By Barry Ellsworth
TRENTON, Canada (AA) – A renegotiated free trade deal between Canada, Mexico and the U.S. has made limited progress because the talks are moving along too quickly, Canada’s chief negotiator said Tuesday.
“A bit too fast” to make progress was how Steve Verheul put it as the seventh round of North American Free Trade Agreement (NAFTA) renegotiations is set to get underway in Mexico City later this month.
And while Verheul said Canada would continue to stay at the table in a bid to get a new deal, it is hard to say what U.S. President Donald Trump will do next, including the possibility of killing the agreement.
Trump has insisted that NAFTA, signed by the three countries and put into effect in 1994, is a bad deal for the U.S. He wants the agreement to include a ‘Buy American’ clause, which Verheul said was quite likely the worst proposal put forward for a free trade agreement. He added that the clause has likely tied the hands of U.S. negotiators.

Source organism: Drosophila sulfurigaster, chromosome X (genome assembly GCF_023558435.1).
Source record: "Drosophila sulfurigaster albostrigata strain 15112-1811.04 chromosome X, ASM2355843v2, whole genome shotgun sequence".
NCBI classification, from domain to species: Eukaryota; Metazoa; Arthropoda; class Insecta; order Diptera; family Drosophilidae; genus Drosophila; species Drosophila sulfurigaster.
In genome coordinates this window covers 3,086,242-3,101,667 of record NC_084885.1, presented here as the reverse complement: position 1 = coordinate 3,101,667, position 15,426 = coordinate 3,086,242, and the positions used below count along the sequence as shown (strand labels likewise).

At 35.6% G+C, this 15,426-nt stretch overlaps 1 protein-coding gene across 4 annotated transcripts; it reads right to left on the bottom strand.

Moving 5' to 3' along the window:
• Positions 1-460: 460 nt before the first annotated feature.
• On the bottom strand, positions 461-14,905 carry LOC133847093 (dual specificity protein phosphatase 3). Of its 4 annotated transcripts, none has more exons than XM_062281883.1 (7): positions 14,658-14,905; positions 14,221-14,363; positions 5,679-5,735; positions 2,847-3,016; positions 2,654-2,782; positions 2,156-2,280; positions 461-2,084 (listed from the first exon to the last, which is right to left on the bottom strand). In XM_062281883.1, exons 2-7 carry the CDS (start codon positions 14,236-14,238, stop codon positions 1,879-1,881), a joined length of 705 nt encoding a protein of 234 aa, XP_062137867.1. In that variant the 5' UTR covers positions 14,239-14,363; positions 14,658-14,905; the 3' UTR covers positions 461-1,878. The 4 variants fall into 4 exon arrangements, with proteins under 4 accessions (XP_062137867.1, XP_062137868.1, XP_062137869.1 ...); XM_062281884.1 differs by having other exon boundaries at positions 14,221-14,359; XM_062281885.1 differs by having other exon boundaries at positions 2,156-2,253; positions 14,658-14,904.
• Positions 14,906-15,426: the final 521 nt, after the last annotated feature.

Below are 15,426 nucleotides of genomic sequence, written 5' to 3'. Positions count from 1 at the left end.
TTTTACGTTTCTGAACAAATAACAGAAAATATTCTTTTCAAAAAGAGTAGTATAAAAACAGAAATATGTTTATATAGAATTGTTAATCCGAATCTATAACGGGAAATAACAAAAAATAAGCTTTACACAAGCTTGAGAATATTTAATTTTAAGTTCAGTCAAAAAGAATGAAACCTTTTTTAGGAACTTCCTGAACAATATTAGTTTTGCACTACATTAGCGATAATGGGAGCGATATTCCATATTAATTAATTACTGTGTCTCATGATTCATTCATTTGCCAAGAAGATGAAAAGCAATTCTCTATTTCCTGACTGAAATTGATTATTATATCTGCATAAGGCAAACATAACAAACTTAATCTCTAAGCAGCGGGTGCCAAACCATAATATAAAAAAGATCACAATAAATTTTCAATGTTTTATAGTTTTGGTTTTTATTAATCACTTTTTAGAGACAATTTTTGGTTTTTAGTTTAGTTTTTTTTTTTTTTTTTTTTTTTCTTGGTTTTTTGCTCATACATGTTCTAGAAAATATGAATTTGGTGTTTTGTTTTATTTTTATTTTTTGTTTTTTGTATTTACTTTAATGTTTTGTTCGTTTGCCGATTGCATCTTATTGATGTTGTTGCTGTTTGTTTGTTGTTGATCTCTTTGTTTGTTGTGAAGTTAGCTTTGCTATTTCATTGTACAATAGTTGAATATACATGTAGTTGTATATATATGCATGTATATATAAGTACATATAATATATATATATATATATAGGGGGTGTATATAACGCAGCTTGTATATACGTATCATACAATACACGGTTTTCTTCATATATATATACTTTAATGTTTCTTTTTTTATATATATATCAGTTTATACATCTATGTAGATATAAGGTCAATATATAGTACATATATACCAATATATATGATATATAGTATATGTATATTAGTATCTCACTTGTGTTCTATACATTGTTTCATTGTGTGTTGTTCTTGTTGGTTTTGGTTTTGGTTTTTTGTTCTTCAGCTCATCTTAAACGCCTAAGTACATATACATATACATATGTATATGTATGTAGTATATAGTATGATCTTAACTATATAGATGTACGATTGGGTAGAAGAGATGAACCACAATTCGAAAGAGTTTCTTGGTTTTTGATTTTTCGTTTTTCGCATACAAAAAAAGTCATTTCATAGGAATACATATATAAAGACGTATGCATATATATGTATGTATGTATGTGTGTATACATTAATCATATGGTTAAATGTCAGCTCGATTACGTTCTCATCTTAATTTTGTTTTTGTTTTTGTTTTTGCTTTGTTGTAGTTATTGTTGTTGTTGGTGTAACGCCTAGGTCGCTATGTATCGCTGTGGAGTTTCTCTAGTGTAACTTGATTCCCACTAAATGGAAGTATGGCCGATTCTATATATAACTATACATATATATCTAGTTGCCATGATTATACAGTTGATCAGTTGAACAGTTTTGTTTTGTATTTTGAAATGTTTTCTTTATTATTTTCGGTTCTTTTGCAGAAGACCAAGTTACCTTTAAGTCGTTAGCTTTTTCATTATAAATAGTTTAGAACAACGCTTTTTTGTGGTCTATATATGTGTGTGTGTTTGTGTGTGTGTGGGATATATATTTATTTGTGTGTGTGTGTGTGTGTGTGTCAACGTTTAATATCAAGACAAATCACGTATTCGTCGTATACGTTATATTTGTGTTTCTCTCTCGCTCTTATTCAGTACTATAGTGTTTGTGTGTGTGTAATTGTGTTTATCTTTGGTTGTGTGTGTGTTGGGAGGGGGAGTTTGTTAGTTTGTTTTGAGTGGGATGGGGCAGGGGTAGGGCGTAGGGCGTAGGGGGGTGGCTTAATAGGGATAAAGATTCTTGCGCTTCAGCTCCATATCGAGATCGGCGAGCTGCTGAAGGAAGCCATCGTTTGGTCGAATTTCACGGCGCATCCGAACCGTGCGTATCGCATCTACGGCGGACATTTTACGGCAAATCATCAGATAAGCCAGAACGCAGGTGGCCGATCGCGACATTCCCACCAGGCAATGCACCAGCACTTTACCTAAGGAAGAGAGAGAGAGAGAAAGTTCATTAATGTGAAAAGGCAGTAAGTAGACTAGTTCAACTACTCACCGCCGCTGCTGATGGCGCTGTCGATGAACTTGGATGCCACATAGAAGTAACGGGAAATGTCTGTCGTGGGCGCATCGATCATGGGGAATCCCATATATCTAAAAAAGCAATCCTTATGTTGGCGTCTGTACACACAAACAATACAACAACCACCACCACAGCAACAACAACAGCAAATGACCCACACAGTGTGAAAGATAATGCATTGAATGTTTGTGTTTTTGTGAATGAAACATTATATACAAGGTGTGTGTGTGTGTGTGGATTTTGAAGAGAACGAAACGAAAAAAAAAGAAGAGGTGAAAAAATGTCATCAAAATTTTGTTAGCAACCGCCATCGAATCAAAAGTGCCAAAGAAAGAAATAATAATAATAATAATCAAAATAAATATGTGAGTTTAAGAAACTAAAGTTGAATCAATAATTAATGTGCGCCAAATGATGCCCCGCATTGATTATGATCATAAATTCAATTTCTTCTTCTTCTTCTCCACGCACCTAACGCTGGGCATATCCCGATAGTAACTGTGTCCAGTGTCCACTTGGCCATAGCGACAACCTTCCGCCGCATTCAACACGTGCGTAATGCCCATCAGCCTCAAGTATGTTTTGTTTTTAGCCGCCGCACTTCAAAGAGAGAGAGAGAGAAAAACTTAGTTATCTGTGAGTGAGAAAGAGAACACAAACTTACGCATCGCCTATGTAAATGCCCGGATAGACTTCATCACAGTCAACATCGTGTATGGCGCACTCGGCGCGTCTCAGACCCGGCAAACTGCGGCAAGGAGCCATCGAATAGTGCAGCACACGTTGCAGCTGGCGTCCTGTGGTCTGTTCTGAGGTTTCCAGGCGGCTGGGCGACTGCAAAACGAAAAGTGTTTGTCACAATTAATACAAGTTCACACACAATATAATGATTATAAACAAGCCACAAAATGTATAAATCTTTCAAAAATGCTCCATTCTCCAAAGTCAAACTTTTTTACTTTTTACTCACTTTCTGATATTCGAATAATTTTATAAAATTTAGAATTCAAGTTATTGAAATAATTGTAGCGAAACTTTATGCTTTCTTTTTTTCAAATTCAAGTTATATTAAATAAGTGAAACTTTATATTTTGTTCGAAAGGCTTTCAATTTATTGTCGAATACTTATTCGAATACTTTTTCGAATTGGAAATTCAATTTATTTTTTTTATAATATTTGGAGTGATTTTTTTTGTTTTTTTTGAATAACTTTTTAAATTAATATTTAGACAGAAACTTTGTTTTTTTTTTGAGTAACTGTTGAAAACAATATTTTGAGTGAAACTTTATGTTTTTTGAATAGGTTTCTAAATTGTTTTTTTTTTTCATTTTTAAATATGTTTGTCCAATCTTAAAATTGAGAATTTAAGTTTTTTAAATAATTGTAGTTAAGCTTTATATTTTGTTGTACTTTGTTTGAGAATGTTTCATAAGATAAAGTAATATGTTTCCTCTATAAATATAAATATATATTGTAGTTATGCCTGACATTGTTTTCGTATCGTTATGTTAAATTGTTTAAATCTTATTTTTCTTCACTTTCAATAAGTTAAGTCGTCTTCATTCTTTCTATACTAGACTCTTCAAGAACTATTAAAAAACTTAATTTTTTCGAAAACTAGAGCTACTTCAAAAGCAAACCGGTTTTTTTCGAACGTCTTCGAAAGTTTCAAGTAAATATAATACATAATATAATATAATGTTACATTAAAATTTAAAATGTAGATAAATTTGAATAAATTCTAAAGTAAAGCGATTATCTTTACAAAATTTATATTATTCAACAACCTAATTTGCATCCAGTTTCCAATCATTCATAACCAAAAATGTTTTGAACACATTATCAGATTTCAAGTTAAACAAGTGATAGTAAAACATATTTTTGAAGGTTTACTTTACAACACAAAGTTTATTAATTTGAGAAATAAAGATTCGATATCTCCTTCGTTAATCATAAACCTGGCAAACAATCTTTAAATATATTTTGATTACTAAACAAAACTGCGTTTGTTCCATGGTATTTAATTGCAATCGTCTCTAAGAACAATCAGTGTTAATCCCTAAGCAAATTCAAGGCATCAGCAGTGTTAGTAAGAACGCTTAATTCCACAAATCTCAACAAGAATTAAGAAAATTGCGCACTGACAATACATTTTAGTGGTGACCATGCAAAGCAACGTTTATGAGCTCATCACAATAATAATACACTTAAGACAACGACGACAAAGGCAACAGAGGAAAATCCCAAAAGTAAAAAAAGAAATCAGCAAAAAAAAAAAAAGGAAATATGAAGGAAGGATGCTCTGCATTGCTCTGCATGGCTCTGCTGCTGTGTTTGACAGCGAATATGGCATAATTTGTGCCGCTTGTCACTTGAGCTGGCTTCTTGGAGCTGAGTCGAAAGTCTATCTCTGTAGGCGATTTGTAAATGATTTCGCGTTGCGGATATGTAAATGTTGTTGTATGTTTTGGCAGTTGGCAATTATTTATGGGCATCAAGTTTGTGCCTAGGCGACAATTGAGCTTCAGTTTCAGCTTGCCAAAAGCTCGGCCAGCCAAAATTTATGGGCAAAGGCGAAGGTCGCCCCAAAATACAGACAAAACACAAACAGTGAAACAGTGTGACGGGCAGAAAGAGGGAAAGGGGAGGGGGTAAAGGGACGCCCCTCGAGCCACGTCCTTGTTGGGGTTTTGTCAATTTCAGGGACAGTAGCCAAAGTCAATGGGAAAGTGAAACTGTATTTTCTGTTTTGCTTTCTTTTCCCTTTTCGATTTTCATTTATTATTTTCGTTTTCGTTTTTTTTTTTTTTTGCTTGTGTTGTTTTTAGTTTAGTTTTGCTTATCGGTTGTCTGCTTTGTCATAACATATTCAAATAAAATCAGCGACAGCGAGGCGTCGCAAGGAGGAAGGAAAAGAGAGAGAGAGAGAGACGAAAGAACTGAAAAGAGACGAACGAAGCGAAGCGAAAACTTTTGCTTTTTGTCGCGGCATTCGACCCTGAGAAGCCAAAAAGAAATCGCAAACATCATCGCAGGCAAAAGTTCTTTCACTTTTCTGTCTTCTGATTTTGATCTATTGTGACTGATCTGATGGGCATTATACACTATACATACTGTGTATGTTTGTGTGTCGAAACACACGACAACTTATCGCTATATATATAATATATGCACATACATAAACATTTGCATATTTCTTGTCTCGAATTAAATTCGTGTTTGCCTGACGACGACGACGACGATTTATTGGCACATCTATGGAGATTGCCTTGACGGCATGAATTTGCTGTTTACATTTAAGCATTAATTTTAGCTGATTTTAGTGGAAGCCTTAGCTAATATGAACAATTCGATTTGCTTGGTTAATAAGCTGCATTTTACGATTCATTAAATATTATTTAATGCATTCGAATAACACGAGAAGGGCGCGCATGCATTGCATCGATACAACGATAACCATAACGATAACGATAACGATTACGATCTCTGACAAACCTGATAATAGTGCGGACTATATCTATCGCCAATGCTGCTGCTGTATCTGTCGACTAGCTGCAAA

The Buy American proposal limits the contracts Canadian and Mexican firms can bid on in the U.S. Both Canada and Mexico have balked at the clause.
In addition, Buy American would greatly inflate the amount of American-made parts for North American autos and would give the U.S. full access to Canada’s protected dairy industry.
Earlier this week, Trump said trade deals are structured so that other countries can “rob us blind” and he mentioned NAFTA partners Canada and Mexico.
In a speech at the Ronald Reagan presidential library where he is trying to muster support for a renegotiated NAFTA, Prime Minister Justin Trudeau said, “if trade between Canada and the U.S. is a bad idea, then there are no good ideas.”